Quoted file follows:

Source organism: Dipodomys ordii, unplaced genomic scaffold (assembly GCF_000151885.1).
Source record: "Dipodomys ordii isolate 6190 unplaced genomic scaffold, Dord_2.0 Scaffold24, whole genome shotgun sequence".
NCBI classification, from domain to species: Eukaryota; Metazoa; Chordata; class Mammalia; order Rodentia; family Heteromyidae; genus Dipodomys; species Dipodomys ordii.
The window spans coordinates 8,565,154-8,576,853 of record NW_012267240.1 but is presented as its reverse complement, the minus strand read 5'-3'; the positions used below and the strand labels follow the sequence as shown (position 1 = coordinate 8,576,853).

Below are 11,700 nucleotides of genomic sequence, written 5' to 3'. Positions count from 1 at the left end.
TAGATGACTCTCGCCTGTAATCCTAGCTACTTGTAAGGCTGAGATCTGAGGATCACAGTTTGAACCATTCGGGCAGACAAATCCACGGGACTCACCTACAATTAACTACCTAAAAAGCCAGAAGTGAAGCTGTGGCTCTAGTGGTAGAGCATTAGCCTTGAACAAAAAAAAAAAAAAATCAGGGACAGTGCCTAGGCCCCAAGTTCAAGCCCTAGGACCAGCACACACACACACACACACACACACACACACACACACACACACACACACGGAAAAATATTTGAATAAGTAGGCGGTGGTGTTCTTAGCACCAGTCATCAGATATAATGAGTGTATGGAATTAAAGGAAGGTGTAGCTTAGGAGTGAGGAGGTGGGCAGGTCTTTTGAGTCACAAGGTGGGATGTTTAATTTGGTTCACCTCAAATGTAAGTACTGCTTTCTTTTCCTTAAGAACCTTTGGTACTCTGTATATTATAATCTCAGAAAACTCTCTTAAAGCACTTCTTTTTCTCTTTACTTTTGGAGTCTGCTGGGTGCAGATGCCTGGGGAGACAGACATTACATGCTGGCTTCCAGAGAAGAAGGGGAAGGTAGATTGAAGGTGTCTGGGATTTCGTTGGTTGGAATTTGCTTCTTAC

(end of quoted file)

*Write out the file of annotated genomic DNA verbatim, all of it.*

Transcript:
Source organism: Dipodomys ordii, unplaced genomic scaffold (assembly GCF_000151885.1).
Source record: "Dipodomys ordii isolate 6190 unplaced genomic scaffold, Dord_2.0 Scaffold24, whole genome shotgun sequence".
NCBI classification, from domain to species: Eukaryota; Metazoa; Chordata; class Mammalia; order Rodentia; family Heteromyidae; genus Dipodomys; species Dipodomys ordii.
The window spans coordinates 8,565,154-8,576,853 of record NW_012267240.1 but is presented as its reverse complement, the minus strand read 5'-3'; the positions used below and the strand labels follow the sequence as shown (position 1 = coordinate 8,576,853).

Below are 11,700 nucleotides of genomic sequence, written 5' to 3'. Positions count from 1 at the left end.
TAGATGACTCTCGCCTGTAATCCTAGCTACTTGTAAGGCTGAGATCTGAGGATCACAGTTTGAACCATTCGGGCAGACAAATCCACGGGACTCACCTACAATTAACTACCTAAAAAGCCAGAAGTGAAGCTGTGGCTCTAGTGGTAGAGCATTAGCCTTGAACAAAAAAAAAAAAAAATCAGGGACAGTGCCTAGGCCCCAAGTTCAAGCCCTAGGACCAGCACACACACACACACACACACACACACACACACACACACACACACACACGGAAAAATATTTGAATAAGTAGGCGGTGGTGTTCTTAGCACCAGTCATCAGATATAATGAGTGTATGGAATTAAAGGAAGGTGTAGCTTAGGAGTGAGGAGGTGGGCAGGTCTTTTGAGTCACAAGGTGGGATGTTTAATTTGGTTCACCTCAAATGTAAGTACTGCTTTCTTTTCCTTAAGAACCTTTGGTACTCTGTATATTATAATCTCAGAAAACTCTCTTAAAGCACTTCTTTTTCTCTTTACTTTTGGAGTCTGCTGGGTGCAGATGCCTGGGGAGACAGACATTACATGCTGGCTTCCAGAGAAGAAGGGGAAGGTAGATTGAAGGTGTCTGGGATTTCGTTGGTTGGAATTTGCTTCTTAC